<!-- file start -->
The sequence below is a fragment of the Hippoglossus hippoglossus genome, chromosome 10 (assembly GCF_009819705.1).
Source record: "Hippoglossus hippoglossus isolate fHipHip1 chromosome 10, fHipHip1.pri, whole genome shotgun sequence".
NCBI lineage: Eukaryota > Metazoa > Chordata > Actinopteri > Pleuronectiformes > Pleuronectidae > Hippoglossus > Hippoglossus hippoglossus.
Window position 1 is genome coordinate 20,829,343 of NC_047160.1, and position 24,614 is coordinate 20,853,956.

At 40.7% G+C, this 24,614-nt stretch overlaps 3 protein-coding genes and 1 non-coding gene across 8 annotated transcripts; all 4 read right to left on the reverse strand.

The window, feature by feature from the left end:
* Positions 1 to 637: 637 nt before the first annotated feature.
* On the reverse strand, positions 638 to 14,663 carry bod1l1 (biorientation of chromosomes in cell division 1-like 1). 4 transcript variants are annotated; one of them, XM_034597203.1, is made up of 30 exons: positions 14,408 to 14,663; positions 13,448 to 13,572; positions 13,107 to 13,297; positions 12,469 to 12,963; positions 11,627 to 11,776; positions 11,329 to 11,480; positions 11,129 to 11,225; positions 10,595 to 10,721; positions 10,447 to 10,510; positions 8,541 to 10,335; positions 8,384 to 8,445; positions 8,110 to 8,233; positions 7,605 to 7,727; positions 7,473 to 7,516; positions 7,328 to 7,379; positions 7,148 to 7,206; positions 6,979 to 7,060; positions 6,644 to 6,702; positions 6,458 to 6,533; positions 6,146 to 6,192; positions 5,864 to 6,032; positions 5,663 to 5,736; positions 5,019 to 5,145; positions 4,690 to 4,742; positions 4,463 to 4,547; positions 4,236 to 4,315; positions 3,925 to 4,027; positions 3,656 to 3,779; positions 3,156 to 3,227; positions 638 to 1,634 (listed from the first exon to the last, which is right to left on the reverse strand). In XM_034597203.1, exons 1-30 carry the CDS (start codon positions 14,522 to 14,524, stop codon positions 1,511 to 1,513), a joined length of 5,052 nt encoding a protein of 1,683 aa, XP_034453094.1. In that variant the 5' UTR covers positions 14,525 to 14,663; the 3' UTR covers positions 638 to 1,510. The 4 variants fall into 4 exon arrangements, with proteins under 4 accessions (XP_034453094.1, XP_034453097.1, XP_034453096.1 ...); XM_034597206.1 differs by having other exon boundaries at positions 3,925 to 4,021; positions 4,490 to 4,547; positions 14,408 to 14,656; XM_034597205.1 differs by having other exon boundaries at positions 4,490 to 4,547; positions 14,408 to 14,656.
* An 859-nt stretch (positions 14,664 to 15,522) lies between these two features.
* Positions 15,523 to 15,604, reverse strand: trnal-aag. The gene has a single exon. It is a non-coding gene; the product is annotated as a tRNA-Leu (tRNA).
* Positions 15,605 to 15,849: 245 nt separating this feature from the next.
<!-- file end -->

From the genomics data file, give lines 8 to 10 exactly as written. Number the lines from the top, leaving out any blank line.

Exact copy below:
* On the reverse strand, positions 638 to 14,663 carry bod1l1 (biorientation of chromosomes in cell division 1-like 1). 4 transcript variants are annotated; one of them, XM_034597203.1, is made up of 30 exons: positions 14,408 to 14,663; positions 13,448 to 13,572; positions 13,107 to 13,297; positions 12,469 to 12,963; positions 11,627 to 11,776; positions 11,329 to 11,480; positions 11,129 to 11,225; positions 10,595 to 10,721; positions 10,447 to 10,510; positions 8,541 to 10,335; positions 8,384 to 8,445; positions 8,110 to 8,233; positions 7,605 to 7,727; positions 7,473 to 7,516; positions 7,328 to 7,379; positions 7,148 to 7,206; positions 6,979 to 7,060; positions 6,644 to 6,702; positions 6,458 to 6,533; positions 6,146 to 6,192; positions 5,864 to 6,032; positions 5,663 to 5,736; positions 5,019 to 5,145; positions 4,690 to 4,742; positions 4,463 to 4,547; positions 4,236 to 4,315; positions 3,925 to 4,027; positions 3,656 to 3,779; positions 3,156 to 3,227; positions 638 to 1,634 (listed from the first exon to the last, which is right to left on the reverse strand). In XM_034597203.1, exons 1-30 carry the CDS (start codon positions 14,522 to 14,524, stop codon positions 1,511 to 1,513), a joined length of 5,052 nt encoding a protein of 1,683 aa, XP_034453094.1. In that variant the 5' UTR covers positions 14,525 to 14,663; the 3' UTR covers positions 638 to 1,510. The 4 variants fall into 4 exon arrangements, with proteins under 4 accessions (XP_034453094.1, XP_034453097.1, XP_034453096.1 ...); XM_034597206.1 differs by having other exon boundaries at positions 3,925 to 4,021; positions 4,490 to 4,547; positions 14,408 to 14,656; XM_034597205.1 differs by having other exon boundaries at positions 4,490 to 4,547; positions 14,408 to 14,656.
* An 859-nt stretch (positions 14,664 to 15,522) lies between these two features.
* Positions 15,523 to 15,604, reverse strand: trnal-aag. The gene has a single exon. It is a non-coding gene; the product is annotated as a tRNA-Leu (tRNA).